Calvin Love’s music—the way it sounds—gives away the process responsible for its creation. Its sparse musical landscape is populated by thin guitars, electronic drums, and occasionally vintage synthesizers, which add a wooly, electronic warmth to the focused, slender arrangements. The lo-fi, cassette, 4-track fidelity sets a very particular ambiance throughout New Radar, one that Love’s extremely comfortable in. The music sounds far away, isolated, like an intimate transmission generated via either antique or alien technology. It’s somehow both retro and futuristic. The hooks are arena-rock big, but Love’s use of primitive home-recording gear invokes the folksy approach of the bedroom mode, that squeezed, pop music in miniature indebted to a lineage spanning Ariel Pink to Unknown Mortal Orchestra.
Love’s real story is that he’s from Edmonton, Canada where there are long, cold, dark winters—conditions he claims are conducive to holing up and cranking on the bedroom music. He’s got a tumblr full of neatly Instagrammed pics documenting lonely street scenes and expansive, vaulting skies. His music and look play at the timeless role of the wistful romantic, sleeves rolled up, about to flee from one trouble to another on his motorbike. Love’s got an earnest and endearingly fastidious relationship with nostalgia. He’s interested in a strange, beautiful sparseness, but also an unpretentious, modern, everyman appreciation for classic FM hits.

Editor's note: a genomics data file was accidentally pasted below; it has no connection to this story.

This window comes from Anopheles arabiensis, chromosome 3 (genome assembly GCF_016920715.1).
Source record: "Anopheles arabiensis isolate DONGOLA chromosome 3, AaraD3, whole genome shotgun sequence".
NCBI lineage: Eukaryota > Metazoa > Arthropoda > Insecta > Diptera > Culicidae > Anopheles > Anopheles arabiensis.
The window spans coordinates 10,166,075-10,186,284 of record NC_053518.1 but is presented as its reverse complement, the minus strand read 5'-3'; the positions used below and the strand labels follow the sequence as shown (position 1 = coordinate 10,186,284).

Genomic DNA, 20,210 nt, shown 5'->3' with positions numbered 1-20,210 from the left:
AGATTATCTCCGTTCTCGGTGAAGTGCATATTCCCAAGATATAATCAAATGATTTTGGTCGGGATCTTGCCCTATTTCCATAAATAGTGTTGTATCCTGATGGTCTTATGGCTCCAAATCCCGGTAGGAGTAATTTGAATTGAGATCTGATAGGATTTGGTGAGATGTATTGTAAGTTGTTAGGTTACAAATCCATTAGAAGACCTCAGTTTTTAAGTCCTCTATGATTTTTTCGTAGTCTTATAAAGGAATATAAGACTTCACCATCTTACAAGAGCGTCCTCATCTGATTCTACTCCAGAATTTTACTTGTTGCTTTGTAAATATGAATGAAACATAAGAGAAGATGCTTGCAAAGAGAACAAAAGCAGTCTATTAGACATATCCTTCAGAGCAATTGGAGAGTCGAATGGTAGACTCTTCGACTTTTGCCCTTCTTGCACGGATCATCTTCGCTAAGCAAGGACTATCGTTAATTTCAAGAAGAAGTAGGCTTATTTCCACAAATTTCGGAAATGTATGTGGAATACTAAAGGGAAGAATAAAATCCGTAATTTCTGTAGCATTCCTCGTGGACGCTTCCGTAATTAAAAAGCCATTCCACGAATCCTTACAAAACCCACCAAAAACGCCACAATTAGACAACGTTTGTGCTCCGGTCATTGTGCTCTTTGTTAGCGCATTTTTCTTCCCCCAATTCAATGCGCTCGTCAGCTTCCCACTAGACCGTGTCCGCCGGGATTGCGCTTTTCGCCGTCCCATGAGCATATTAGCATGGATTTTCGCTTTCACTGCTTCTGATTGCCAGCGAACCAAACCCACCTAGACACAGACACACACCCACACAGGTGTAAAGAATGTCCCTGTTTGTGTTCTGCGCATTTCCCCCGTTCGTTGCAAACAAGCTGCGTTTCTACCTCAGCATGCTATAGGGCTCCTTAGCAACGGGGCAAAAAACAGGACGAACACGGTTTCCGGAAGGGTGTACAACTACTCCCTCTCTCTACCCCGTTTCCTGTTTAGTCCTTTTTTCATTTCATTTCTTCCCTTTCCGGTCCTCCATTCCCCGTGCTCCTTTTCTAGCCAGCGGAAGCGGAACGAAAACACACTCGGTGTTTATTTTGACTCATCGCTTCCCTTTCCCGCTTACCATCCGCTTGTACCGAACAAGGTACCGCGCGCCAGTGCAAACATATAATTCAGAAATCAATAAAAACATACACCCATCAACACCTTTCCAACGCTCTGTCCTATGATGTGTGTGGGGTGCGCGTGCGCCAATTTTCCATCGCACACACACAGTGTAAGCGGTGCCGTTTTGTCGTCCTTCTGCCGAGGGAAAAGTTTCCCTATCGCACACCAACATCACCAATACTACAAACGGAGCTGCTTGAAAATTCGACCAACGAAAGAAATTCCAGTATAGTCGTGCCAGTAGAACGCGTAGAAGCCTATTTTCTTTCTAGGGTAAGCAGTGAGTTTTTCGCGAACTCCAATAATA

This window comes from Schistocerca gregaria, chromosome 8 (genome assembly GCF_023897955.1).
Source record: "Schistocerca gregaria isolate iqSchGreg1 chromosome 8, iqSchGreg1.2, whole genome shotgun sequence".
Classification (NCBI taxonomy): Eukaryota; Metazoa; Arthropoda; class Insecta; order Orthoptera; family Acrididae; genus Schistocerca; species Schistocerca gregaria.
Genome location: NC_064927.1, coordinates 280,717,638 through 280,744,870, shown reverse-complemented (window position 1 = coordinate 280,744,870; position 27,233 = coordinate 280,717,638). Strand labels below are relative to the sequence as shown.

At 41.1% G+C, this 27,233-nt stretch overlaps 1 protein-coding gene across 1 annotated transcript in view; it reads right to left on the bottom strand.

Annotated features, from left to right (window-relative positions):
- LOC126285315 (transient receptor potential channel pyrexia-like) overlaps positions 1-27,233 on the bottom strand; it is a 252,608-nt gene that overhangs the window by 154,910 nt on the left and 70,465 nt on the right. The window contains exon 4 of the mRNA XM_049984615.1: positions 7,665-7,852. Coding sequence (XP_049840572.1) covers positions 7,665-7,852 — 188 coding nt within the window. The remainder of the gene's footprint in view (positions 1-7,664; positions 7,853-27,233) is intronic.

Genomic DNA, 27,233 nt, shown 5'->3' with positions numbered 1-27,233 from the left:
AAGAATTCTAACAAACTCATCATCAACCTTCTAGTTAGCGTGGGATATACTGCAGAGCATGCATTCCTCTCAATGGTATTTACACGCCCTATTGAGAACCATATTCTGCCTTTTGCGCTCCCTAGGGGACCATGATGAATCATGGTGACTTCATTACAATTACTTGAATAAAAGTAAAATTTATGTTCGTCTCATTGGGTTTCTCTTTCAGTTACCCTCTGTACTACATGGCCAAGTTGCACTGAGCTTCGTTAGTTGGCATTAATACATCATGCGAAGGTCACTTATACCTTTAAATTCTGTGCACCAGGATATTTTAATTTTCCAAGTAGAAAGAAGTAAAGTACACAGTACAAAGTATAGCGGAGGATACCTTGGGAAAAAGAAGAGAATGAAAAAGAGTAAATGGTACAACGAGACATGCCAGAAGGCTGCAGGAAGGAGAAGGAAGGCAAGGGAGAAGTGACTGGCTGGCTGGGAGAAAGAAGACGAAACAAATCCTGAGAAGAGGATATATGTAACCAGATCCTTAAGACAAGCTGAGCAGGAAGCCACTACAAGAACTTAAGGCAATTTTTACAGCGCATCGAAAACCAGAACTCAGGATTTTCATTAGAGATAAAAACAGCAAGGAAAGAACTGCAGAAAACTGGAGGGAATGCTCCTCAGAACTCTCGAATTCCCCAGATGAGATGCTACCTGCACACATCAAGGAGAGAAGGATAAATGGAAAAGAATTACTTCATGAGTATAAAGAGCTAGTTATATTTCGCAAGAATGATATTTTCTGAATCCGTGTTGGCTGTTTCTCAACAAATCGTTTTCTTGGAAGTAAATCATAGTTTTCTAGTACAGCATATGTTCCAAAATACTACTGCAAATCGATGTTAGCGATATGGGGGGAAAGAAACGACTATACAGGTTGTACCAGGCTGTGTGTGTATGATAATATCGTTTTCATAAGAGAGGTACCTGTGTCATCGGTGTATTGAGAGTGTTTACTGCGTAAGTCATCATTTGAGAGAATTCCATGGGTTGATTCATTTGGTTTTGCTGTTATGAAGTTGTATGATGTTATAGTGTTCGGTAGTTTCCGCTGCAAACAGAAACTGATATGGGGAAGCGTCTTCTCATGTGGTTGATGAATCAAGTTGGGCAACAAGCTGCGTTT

The catchiest songs both bemoan love gone wrong: “Magic Hearts” tells of love transformed into something twisted and painful over simple synths, while “Waiting On You” details a frustrating relationship. “What have you got to lose?” Love baits on “Treasure Hunters,” a flirty yet laid back bubblegum rock and roller filled with suggestions like “we’ll share our secrets” and augmented by some far-out hand percussion. Snarky, wailing guitars—nay axes—duet with Love’s vocals in “Missions,” blending together in a noisy wash of exchanged frequencies. Love mostly relies on a handful of throwback synths and jangly guitar sounds to pick out kooky, unorthodox melodies, but it’s a dutifully clicking drum machine that drives the beat. He can make his voice strain and plead during moments like the chorus of “Star Dust.” In “Echos,” a flubby vocoder takes the lead, while flip-flopping blips and digital drums say “8-bit” and the strummy guitar says “slacker.” New Radar’s overall effect is one that collapses memories of the late ‘80s cassette/analog era, ‘90s cable-TV generation, and the ‘aughts social media confessionalism. It’s a satisfying collage, evocative and moody, yet familiar and comforting. words/a spoto